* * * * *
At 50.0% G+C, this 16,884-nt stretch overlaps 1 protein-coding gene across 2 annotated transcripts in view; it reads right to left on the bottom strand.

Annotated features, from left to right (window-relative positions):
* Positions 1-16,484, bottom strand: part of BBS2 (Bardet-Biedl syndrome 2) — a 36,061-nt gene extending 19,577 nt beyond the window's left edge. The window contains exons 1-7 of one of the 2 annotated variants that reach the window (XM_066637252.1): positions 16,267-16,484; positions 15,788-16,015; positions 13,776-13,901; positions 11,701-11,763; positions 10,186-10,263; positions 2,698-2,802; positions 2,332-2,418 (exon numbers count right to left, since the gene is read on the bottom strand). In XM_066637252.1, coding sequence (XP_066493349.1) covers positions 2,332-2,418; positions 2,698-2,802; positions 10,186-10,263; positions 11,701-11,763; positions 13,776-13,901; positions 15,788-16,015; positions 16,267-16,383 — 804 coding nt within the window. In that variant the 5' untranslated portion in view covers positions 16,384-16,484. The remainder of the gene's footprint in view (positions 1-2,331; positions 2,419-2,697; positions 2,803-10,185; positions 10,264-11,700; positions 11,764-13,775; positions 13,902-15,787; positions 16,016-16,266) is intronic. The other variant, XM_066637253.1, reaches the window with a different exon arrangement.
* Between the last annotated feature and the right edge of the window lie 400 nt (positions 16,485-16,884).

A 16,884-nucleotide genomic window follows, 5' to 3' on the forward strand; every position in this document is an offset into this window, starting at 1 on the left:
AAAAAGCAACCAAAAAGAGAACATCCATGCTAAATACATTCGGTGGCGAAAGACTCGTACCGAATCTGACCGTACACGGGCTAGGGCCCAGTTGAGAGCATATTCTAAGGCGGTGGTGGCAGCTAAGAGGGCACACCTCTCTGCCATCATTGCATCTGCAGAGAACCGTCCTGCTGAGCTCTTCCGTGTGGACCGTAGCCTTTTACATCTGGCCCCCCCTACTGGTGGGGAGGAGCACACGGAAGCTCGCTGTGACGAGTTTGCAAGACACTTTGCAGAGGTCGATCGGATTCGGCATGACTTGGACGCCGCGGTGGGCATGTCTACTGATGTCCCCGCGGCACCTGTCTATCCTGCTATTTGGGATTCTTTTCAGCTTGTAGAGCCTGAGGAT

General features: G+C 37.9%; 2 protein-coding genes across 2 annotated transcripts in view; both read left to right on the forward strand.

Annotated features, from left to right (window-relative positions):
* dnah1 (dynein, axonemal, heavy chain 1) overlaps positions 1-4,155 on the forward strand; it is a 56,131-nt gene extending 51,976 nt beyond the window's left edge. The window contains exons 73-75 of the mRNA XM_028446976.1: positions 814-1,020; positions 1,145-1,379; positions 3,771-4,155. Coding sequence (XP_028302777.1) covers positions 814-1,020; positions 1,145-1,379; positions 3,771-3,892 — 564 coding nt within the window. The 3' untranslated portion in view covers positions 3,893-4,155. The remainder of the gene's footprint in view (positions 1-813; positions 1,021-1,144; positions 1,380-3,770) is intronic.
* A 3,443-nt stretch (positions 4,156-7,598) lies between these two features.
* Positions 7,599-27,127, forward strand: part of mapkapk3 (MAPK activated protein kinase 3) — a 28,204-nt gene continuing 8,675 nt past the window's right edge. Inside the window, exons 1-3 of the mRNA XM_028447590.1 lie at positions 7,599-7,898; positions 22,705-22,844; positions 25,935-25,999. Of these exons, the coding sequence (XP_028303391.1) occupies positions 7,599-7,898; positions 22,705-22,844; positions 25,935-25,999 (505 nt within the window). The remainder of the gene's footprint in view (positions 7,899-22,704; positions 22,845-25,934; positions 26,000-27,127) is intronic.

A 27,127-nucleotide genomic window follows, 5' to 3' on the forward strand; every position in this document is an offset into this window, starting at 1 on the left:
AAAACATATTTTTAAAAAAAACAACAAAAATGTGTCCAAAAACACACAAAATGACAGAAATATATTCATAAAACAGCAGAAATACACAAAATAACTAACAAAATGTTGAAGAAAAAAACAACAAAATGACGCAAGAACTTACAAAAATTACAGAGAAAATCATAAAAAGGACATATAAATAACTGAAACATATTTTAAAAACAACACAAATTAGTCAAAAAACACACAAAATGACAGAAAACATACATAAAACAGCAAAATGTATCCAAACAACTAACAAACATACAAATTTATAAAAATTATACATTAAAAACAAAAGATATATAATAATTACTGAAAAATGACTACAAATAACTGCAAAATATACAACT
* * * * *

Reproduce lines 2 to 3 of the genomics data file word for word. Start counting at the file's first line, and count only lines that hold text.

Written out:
Annotated features, from left to right (window-relative positions):
* Positions 1-16,484, bottom strand: part of BBS2 (Bardet-Biedl syndrome 2) — a 36,061-nt gene extending 19,577 nt beyond the window's left edge. The window contains exons 1-7 of one of the 2 annotated variants that reach the window (XM_066637252.1): positions 16,267-16,484; positions 15,788-16,015; positions 13,776-13,901; positions 11,701-11,763; positions 10,186-10,263; positions 2,698-2,802; positions 2,332-2,418 (exon numbers count right to left, since the gene is read on the bottom strand). In XM_066637252.1, coding sequence (XP_066493349.1) covers positions 2,332-2,418; positions 2,698-2,802; positions 10,186-10,263; positions 11,701-11,763; positions 13,776-13,901; positions 15,788-16,015; positions 16,267-16,383 — 804 coding nt within the window. In that variant the 5' untranslated portion in view covers positions 16,384-16,484. The remainder of the gene's footprint in view (positions 1-2,331; positions 2,419-2,697; positions 2,803-10,185; positions 10,264-11,700; positions 11,764-13,775; positions 13,902-15,787; positions 16,016-16,266) is intronic. The other variant, XM_066637253.1, reaches the window with a different exon arrangement.